JAILED: Twin brothers who left a charity cyclist to die

Twin brothers who left a charity cyclist to die on a remote Highland roadside after hitting him with their pick-up truck before hiding his body in a stink pit (a pit where gamekeepers dump animal carcasses) have been jailed for a total of 17 years and three months.

As we reported earlier this month (see ‘Evil brothers buried charity cyclist in stink pit on shooting estate‘), Alexander McKellar, 31, had pleaded guilty to causing the death of charity cyclist Anthony Parsons by hitting the 63-year-old with his vehicle on the A82 near Bridge of Orchy, Argyll and Bute (Scotland), on September 29, 2017.

McKellar had been drinking with a party of German deer hunters and was drunk when he left the hotel in pouring rain.

He and his twin brother Robert McKellar both appeared in the dock at the High Court in Glasgow, where they also admitted a charge of attempting to defeat the ends of justice by burying Mr Parsons’ body in a stink pit on the Auch Estate.


The remote Auch Estate (photograph Crown Office and Procurator Fiscal Service)


While there is no suggestion that estate managers or owners were involved in this awful crime, it is the same estate where a poisoned Golden Eagle was found in June 2009 along with a carbofuran-killed fox and a carbofuran-laced sheep carcass. The discovery led to a raid at a farm where carbofuran (a banned and extremely lethal insecticide widely used on some estates to poison birds of prey) was discovered in three separate containers and traces of it within a syringe. Carbofuran is so toxic even its possession (let alone its usage) was made a crime in Scotland by the Possession of Pesticides (Scotland) Order 2005.

The gamekeeper at the Auch Estate convicted in 2012 of “keeping illicit handguns and stocking a banned poison”? Tom McKellar – the father of the twins who five years later mowed down a cyclist and unceremoniously dumped him into a hole they dug with an excavator on an estate they clearly knew well.

Mr Parsons, in contrast, was a cancer survivor, retired naval officer, and “much-loved husband, dad and grandad”.

He was last seen outside the Bridge of Orchy Hotel (where he had stopped for a coffee) late on the evening of the 29th of September. He had been urged to stay at the hotel overnight but wanted to finish cycling a 104-mile (167km) route to his home in Tillicoultry to raise funds for a prostate charity.

Despite extensive searches involving local mountain rescue teams, volunteers, Police Scotland dogs and the force’s air support unit, he was never seen alive again.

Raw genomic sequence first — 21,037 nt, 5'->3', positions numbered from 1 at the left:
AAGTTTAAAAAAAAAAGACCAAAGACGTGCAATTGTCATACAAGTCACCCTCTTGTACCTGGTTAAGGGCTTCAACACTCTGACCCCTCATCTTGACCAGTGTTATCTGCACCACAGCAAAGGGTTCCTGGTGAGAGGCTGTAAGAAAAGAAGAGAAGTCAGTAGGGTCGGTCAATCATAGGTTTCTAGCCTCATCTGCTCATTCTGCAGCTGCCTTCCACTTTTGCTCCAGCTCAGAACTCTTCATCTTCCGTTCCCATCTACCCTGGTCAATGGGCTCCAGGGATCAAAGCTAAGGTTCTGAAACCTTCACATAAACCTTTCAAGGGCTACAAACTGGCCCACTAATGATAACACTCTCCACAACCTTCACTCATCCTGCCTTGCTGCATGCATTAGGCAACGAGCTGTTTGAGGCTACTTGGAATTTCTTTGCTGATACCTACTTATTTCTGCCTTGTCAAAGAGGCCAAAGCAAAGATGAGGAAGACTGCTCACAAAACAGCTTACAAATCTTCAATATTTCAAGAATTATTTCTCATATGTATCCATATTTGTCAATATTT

Mr Parsons was ‘missing’ for three years. The mystery of his whereabouts was finally solved when a girlfriend of Alexander McKellar asked him whether there was ‘anything in his past’ that might affect their future together, and remarkably he had taken her to where Mr Parsons was buried. She left a can of Red Bull in the ground as a marker which police later used to find the exact location of the burial site.



The Crown Office and Procurator Fiscal Service (COPFS) website are reporting today that sentencing has now been handed down.

Alexander McKellar will spend 12 years in prison after admitting charges of culpable homicide and trying to defeat the ends of justice. Robert McKellar was sentenced to five years and three months’ imprisonment after pleading guilty to trying to defeat the ends of justice.

Ruth McQuaid, Procurator Fiscal, said:

“These brothers failed in their attempts to obstruct and evade justice. 

“These were heinous and calculating crimes which brought untold distress to Mr Parsons’ wife, children, and grandchildren.  

“They were left in the intolerable situation of not knowing where he was or what had happened to him.

The fact that Anthony’s disappearance was subject to a major missing persons enquiry for several years meant his family were left in the dark over his whereabouts.

“But all the time, Alexander and Robert McKellar were going about their everyday lives knowing that, in fact, he was dead and that they had buried him amongst animal carcasses.

Mr Parson’s family issued a statement. They said that

At last justice has been done and we would like to thank not only the court officials and officers from Police Scotland’s major investigation team, Forth Valley Division; and other Police Scotland departments who worked on this case, but all the volunteers and mountain rescue teams who tirelessly searched for him in the earlier stages of the inquiry.”


It is sobering to think that if McKellar hadn’t taken a quick-thinking girlfriend onto the estate, Mr Parsons would in all likelihood still be listed as a missing person.

And as other commentators will undoubtedly note, if criminals like these can drive onto an estate, use powerful machinery to dig a hole, dump a body, cover it up, and leave again with no one noticing – what chance of ever finding the corpse of a bird of prey or a protected mammal killed on any one of hundreds of large shooting estates across the UK?